a solution or outcome from the discussion. It might entail break out groups to think
            through different strategic options for example.




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Learning Edges and the Blind Spot

          Learning edges are issues that a group finds difficult to deal with, or issues that are outside
           conscious awareness. A facilitator can help a group to become aware of topics that are on
           the groups edges. Groups often help facilitators, unwittingly, to become aware of her/his
           edges and this is worth reflecting on and exploring further.
          One way to spot your own edge as a facilitator is to think of a
           personality/profession/nationality/accent that makes you feel uncomfortable.
          Being aware of your edges is valuable as a facilitator. When you choose to ignore your
           own edges it might come and bite you when facilitating. A person might voice a
           perspective that you violently disagree with and you might lose your neutrality by reacting
           in a way that is not in the interest of the group.
          You can spot a groups edge’s by edge behaviour: cycling, nervousness, excuses,
           avoidance, fidgeting etc. You may need to “go fishing” to verify that you have got the
           nature of the edge right.

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Exercises to Practice


        1.         Sitting on the balcony: next time you find yourself in a debate try literally sitting on your
                   hands and just observing the debate. Take the on the balcony view and see the roles
                   others play.
        2.         The next time you hear an opinion you strongly disagree with try listening and asking a
                   question, explore ways that you can “share the role”, even if you find the perspective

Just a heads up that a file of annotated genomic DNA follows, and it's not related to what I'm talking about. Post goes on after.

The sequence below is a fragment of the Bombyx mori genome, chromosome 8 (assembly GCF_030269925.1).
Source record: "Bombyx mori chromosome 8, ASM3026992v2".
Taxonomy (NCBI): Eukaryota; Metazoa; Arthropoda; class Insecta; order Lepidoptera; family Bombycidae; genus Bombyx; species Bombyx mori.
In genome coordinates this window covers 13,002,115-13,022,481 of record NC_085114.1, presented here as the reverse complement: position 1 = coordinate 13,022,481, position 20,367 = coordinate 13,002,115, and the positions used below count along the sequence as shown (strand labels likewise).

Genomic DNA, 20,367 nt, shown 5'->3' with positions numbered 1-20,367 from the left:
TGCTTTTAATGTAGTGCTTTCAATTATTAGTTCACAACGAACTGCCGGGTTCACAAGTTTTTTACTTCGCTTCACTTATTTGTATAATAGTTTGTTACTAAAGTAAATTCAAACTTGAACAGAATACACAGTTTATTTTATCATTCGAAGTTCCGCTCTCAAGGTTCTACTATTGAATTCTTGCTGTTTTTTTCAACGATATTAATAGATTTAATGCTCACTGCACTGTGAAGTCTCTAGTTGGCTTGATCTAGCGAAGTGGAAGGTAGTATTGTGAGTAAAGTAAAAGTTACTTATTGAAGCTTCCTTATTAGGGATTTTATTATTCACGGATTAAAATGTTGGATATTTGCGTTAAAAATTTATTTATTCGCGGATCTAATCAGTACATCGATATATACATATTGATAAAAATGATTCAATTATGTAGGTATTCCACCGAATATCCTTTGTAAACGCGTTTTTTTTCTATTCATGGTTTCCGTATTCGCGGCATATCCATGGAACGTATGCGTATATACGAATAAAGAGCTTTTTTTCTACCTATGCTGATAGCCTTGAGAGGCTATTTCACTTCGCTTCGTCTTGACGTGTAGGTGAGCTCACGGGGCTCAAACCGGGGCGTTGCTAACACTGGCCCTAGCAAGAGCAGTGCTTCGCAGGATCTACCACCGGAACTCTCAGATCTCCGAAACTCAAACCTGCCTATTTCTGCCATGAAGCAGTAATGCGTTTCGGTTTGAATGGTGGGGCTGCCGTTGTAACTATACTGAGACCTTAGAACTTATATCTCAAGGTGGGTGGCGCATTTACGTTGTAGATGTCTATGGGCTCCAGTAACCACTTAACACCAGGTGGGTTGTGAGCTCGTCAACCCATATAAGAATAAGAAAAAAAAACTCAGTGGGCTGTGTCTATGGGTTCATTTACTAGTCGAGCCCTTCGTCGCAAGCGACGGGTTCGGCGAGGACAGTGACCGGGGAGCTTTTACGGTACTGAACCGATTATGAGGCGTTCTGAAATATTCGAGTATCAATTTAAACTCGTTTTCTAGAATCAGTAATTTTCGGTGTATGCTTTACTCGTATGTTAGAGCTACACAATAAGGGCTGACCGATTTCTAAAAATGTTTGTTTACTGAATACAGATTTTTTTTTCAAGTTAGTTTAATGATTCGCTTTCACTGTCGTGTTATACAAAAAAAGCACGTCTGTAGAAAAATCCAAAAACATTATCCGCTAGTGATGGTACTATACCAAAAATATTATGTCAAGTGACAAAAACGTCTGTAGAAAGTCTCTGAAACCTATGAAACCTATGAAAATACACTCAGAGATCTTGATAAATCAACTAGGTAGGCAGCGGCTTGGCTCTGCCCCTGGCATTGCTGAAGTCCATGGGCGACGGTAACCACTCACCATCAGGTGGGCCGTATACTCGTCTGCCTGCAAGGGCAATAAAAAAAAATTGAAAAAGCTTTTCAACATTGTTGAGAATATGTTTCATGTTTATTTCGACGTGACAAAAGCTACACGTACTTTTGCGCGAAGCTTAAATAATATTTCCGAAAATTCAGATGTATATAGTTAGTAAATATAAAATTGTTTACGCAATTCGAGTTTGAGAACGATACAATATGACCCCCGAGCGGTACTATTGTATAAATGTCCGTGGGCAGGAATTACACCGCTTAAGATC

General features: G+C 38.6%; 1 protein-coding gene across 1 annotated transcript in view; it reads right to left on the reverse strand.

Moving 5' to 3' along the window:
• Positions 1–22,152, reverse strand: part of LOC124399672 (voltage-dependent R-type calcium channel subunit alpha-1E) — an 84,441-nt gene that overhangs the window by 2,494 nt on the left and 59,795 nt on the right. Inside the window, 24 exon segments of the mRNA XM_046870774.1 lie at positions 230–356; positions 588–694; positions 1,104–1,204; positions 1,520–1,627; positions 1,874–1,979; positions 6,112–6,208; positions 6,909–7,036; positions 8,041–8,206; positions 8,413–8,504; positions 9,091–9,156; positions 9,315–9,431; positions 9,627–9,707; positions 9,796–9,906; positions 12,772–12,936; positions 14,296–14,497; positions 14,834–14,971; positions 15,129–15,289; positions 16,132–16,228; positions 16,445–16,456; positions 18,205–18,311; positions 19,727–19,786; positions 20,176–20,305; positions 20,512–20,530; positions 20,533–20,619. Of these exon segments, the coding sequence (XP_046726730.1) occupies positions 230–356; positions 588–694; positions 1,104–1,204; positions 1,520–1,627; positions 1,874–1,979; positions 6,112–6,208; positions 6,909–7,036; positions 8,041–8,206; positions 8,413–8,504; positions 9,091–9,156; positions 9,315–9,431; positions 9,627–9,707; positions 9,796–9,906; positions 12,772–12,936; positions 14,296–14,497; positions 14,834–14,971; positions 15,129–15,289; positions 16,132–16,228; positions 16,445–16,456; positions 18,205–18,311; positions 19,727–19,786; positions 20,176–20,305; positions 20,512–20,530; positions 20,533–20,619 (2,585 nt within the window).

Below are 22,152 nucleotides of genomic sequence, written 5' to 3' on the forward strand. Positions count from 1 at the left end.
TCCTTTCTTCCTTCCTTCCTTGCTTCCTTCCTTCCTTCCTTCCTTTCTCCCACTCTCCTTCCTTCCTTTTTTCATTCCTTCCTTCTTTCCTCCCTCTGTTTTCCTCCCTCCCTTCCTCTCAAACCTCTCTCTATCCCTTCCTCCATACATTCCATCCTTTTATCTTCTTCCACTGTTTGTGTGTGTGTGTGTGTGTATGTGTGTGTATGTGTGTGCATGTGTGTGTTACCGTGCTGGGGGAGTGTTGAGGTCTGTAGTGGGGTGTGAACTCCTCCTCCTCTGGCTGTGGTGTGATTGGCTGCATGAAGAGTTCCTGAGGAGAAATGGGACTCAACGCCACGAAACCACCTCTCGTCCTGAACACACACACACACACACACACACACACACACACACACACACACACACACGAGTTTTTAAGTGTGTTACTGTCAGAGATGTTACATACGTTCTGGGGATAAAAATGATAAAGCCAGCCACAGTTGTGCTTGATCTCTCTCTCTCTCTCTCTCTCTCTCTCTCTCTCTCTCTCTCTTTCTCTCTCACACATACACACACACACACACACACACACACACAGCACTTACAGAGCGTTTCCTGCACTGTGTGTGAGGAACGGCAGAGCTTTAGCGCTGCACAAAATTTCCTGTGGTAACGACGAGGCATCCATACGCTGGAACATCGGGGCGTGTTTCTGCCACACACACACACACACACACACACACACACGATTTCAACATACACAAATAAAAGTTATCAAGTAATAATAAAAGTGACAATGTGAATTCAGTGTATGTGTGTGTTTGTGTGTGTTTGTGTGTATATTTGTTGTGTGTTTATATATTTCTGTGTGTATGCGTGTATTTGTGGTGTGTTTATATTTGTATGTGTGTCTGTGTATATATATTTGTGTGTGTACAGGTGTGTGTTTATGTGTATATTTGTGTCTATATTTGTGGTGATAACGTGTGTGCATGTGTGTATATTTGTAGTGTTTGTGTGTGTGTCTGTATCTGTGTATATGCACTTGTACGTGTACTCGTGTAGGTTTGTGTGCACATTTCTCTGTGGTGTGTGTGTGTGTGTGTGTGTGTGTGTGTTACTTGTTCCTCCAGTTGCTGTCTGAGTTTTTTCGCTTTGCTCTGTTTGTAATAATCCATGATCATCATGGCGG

extremely difficult.
        3.         The next time you are in a group or facilitating look for signs of conflict and try going
                   fishing, in the sense of seeing what unprocessed issues a group is trying to deal with.
        4.         Notice what topics in a group get cycled around but never get resolved.
        5.         Investigate your own edges.




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References and Further Reading


                 The Practice of Adaptive Leadership: Tools and Tactics for Changing Your Organization
                 and the World” by Ronald Heifetz, Alexander Grashow, and Marty Linsky
                 The Facilitators Guide by John Heron
                 Impro by Keith Johnstone
                 Inside the No: Steps to Decisions that Last by Myrna Lewis
                 Leader as Martial Artist by Arnold Mindell
                 A Theory of Social Change by Doug Reeler
                 Domination and the Arts of Resistance: Hidden Transcripts by James C. Scott
                 Understanding ‘Roles’ and The Impact on a Culture of Safety by Georgina Veldhorst




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A Visual Summary of Deep Democracy




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CALP deep democracy webinar

  • 1. An Introduction to Deep Democracy Mia Eisenstadt | Reos Partners | Aug 1, 2012 Campaigns and Advocacy Leadership Program, Oxfam GB This work is licensed under the Creative Commons Attribution-Noncommercial-ShareAlike 3.0 Unported License.
  • 2. Material to be Covered 1. When is Deep Democracy useful? 2. What is Deep Democracy? 3. The Principles of Deep Democracy 4. The Iceberg: Working with the Conscious and Unconscious in Groups 5. The Decision Making Steps (A recap) 6. When Decision-Making breaks down 7. The Terrorist Line 8. Role Theory 9. Capacities required for Deep Democracy 10. Exercises 11. References 12. Visual Summary This work is licensed under the Creative Commons Attribution-Noncommercial-ShareAlike 3.0 Unported License.
  • 3. Deep Democracy Can Be Useful in Situations With Four Characteristics 1. They are working with a group that is committed to working together in the long-term (there is a commitment to the relationship). 2. Decision-making in the group has led to a situation where there is a majority or minority position and the group cannot reach consensus or a decision that brings the minority along. 3. There is a commitment to facilitating a conversation where all stakeholders have an equal opportunity to contribute. 4. There is a need for a decision that will last. This work is licensed under the Creative Commons Attribution-Noncommercial-ShareAlike 3.0 Unported License.